Donald Trump’s transition team announced billionaire negotiator Carl Icahn would serve as special adviser in the new administration. Even though Icahn will not hold an official Cabinet position, he will likely help Trump undo many of the previous administration’s regulations.
Icahn, 80, has a lengthy experience as activist investor who has waged war on countless corporations. Reportedly, he would also have a say in the nomination of the next head of the Securities and Exchange Commission. People familiar with the matter said he is already interviewing potential candidates at Trump’s request.
Icahn recently helped president-elect to reject some candidates to the Environmental Protection Agency. The billionaire investor had a feud with the federal agency because one of its rules affected his oil refining business.
Sources said Icahn accepted the job enthusiastically even though it is not an official position and he won’t get paid for it. The big benefit is that he won’t have to put on hold his business operations to fend off potential conflicts of interest.
Both Trump and his new pick agree Obama administration gutted U.S. businesses with overregulation. Both men think the issue slows down business and investment in the U.S. And Icahn is the perfect man for the role in a regulatory overhaul.
In a recent interview, the business magnate said he would be wherever Trump wants him to be because Trump respects his views and listens to his advice. He criticized Washington “bureaucrats” for ruining good business in the country through “absurd regulation”.
Meanwhile, Trump praised his fellow billionaire for his negotiating skills. The real estate tycoon thinks Icahn would provide ‘invaluable’ help in loosening the regulatory reins.
Over the last 40 years, the investor has criticized countless corporate boards for being too stiff and hampering growth. Oftentimes, he managed to convince boards to sack ineffective CEOs, sell assets, or buyback stock.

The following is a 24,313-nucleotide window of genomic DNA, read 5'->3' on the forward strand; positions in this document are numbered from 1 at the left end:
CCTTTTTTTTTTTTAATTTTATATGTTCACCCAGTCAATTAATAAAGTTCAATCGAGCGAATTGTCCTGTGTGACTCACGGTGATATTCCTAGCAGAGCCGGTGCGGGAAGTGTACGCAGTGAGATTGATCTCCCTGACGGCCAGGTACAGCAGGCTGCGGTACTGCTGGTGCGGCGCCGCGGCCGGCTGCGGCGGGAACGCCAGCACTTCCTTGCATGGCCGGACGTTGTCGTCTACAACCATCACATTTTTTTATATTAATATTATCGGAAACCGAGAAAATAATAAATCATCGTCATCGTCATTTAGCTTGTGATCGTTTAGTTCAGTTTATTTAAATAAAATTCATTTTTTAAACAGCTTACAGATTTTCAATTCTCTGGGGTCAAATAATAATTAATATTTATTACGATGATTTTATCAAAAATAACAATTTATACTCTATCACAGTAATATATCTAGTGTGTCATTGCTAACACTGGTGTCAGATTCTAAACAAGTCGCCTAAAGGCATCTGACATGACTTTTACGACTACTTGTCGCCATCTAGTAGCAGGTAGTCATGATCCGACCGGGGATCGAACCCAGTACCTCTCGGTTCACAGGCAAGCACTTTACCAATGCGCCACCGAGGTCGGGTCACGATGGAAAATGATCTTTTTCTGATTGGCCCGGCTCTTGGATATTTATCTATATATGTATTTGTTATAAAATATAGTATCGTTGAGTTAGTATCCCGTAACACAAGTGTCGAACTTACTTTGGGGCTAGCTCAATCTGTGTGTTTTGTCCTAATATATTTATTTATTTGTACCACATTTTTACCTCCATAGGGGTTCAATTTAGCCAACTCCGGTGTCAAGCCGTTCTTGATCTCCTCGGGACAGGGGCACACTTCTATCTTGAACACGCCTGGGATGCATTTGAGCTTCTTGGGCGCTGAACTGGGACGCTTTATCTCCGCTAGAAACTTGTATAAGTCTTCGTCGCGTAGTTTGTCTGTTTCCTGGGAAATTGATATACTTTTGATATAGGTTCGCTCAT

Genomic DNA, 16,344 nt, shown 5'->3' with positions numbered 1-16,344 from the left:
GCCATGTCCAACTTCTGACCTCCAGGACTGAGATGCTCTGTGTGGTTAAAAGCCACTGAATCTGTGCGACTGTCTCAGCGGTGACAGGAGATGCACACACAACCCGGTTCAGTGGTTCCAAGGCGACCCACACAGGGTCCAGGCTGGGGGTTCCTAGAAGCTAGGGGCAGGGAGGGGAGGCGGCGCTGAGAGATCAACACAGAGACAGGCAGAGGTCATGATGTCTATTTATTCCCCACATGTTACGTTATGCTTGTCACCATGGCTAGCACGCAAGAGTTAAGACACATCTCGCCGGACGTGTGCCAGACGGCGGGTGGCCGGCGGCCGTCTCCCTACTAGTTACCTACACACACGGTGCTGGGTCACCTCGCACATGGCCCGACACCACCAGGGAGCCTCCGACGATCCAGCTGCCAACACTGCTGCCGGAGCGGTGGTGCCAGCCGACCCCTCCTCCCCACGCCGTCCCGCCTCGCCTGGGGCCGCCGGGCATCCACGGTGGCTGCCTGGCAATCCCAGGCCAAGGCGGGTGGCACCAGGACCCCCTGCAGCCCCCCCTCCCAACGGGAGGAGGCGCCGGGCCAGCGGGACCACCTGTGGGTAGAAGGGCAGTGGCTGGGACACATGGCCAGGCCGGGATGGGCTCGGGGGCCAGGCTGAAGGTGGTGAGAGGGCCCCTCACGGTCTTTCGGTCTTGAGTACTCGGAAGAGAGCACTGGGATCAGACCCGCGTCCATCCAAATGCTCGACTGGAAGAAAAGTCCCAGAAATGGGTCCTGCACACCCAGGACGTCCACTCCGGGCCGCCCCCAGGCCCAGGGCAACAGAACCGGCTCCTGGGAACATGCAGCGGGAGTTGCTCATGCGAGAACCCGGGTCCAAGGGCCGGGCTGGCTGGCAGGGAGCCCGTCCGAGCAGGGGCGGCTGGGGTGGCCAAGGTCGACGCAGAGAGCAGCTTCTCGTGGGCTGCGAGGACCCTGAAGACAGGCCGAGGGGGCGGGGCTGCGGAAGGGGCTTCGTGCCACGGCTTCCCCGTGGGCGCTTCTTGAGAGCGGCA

With the new position, Icahn may have an even larger influence on Wall Street. For years, his critics blasted him for being a corporate raider, while some businesses even paid him to leave them alone. The practice aka “greenmail” was partially outlawed.
Icahn’s has many followers that copy his strategies. Nowadays, however, he influences big companies in a less dramatic way. He owns large chunks of stock at Xerox Corp., Apple, eBay and many others.
However, his pick for SEC chairman may not be completely unbiased since the agency keeps a close watch on activist investors like himself. SEC can issue rules that restrain their ability to do business and even police them. A future SEC chairman could decide on how much of the stakes and stock options activists should disclose and when. Trade groups have been pushing for quicker disclosures for years.
Icahn helped Trump on the campaign trail too which may explain the surprise nomination. He then urged the presidential candidate to help U.S. companies bring back cash into the U.S. and remove a controversial tax break on carried interest.
The two billionaires know each other from the time they were running casinos in New Jersey. Trump reportedly called Icahn on many occasions for advice on various topics. The Wall Street trader said he wants to give something back to the country.
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